September 17 – October 14, 2009
By Rodger M. Wood
My recent trips back home for my 1959 Catholic Central High School class reunion and cousin Karin Copenhaver wedding took me to places and people I hadn’t seen in over forty years.
I wrote about the reunion trip in another article so here, I’ll write about my visit with my dad’s family at Karin’s wedding, a trip to the old Gilchrist neighborhood, old St. Mary Church in downtown Detroit, Belle Isle, and the great visit I had with my Uncle Harold Herr three sons, David, Charles, and Jimmie Herr and their families.
The photo folder starts with a good panorama view of Detroit, where I proudly lived from November, 1940 to November 15, 1969.
My first twenty -three years I lived in the house at 15800 Gilchrist. Many a day I sat on the side porch steps of that house and the front curb, with my young buddies, Ted and Gary Walton, David Ross, Mike Moriarty, yes the actor, worrying about the Russians, and fantasizing about playing baseball for the Detroit Tigers, We passed many a youthful moment discussing heavy duty topics during a time when the world turned out to be very calm and peaceful.
My friends and I spent many a hot summer days playing baseball on the four corners of Gilchrist and Pilgrim, 500 Flies and Grounders and football in the street, and on the lawn, our favorite game, Mumbly Peg, which required we performed various tasks successfully with pocket knife to win the game.. .
With Dad’s help about May, 1950, my brothers and I planted the saplings, which grew into the three big Elm trees that now tower on the Pilgrim side of my old house.
Looking at the house from Gilchrist, the upper window on the right was my brothers and my bedroom window, and on the left, my parents. Many a hot Indian summer night (in those days houses were not air conditioned), I can remember falling a sleep to the sounds of the trains, and police and fire sirens.
The train sounds resounding through the open window in the quiet of night were comforting but the police and fire sirens always disturbed me, particularly when my parents were out for the evening.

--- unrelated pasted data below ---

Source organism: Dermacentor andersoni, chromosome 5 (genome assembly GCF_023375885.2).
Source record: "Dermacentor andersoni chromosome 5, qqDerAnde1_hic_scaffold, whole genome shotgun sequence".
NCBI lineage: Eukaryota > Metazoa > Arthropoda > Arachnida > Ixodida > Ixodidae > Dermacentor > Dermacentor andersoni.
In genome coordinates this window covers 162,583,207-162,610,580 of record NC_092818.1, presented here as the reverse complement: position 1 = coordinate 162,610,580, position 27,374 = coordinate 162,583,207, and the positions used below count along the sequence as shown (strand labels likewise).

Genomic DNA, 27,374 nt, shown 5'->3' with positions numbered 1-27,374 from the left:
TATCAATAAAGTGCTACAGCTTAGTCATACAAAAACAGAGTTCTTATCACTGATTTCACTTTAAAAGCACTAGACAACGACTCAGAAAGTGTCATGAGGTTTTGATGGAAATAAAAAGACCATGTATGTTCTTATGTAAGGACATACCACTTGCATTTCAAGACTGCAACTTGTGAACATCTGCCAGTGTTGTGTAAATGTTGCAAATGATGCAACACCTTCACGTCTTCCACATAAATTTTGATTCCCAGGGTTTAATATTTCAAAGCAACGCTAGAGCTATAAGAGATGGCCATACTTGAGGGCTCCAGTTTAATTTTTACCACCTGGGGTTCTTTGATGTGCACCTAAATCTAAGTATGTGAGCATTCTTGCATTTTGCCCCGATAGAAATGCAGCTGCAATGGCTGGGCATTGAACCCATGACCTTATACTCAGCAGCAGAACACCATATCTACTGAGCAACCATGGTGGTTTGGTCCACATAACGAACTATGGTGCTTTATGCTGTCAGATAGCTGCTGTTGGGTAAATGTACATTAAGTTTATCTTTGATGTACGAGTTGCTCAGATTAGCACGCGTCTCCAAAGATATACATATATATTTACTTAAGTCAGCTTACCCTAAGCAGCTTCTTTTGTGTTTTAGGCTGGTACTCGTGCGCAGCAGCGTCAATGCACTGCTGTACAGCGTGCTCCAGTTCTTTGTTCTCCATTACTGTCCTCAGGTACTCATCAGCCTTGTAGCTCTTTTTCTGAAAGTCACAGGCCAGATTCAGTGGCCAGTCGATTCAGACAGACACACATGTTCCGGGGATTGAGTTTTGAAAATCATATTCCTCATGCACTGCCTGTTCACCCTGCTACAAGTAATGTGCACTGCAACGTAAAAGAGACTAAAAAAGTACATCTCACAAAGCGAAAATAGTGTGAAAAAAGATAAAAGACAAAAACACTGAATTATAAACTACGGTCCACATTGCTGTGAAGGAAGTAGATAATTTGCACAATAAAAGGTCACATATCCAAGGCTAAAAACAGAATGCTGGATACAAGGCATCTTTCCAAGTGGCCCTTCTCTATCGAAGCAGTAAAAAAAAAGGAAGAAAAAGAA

Once, I can remember huddling down in our bedroom with my mother, who told me to keep quiet so our 80+ Aunt Louise ringing the doorbell downstairs on the side porch underneath the window, would not know we were home. Aunt Louise was a supposed older friend of my Grandmother Zazi, who I suspect now was actually my great aunt in spite of my mother’s insistence that she was not related.
In the winters, as a small boy, probably about 4 or 5, I often sat in the bays of the two first floor front windows watching the snow come down, wondering if it would ever stop, and if we were going to be snowed in the house for awhile.
I used to crawl through the milk shoot at the right side front side into the kitchen of my old house after school when my mother accidentally locked me out or I forget my house key.
Across Pilgrim Avenue, Teddy and Gary Walton’s house at 15790 Gilchrist, Mike Moriarty’s house at 15784 Gilchrist, David Ross’s house at 15785 Gilchrist, next to Linda and Kenny Large big corner house
were my haunts. I used to stand at their side door and call them out to play or walk to Isaac Crary School.
Up to age six and I started school, Teddy, Gary, Mike, David, and Linda were my only world. I played, and went places with them most every day.
As a five year old visitor to the Christian Scientist Church on Grand River and Outer Drive, I was told to go upstairs to the balcony away from my little friends, Teddy and Gary Walton by a bible class teacher, who objected to my presence there when I told him proudly, “I was a Roman Catholic.” That act of discrimination stuck in my mind my entire life. Dr. Walton was so upset my treatment that day, he never returned to that church again.
15703 Biltmore was the home of my buddy Jack Cross, with whom, Doug Merrick, and I palled around a lot in the upper left front side den of the house. We played poker, drank our first coffee, and smoked our first cigarettes in a trailer back behind the house by the garage. Jack’s mother Esther used to treat us to an a delicious spaghetti dinner on Saturday night once in awhile. I used to talk to Jack’s dad, Norman a lot about school as he was an English teacher at Cooley High School.
Jack, Doug and I loved walking over to the White Castle hamburger joint at Southfield and Fenkell ,
where we ate a lot of delicious 12 cent hamburgers.
Mike Moriarty and I used to go to the movies at the Norwest Theater at Grand River and Oakfield Avenues.
Mike was determined to be an actor and used to study the actors‘ techniques, especially Jimmy Dean, who he modeled himself afterwards in high school drama at U of D High School, Dartmouth, and the big time theater and Hollywood movies that he would become later famous for in life.
A Neisner Dime Store, and Cunninghams Drug Store, were also at the corner of Grand River and Southfield. I sold the Detroit News on the street corner and in the newsstands so that the regular newsboy, a crippled boy, Tommy Johnson, could spend the Christmas Holidays with his grandparents in West Virginia.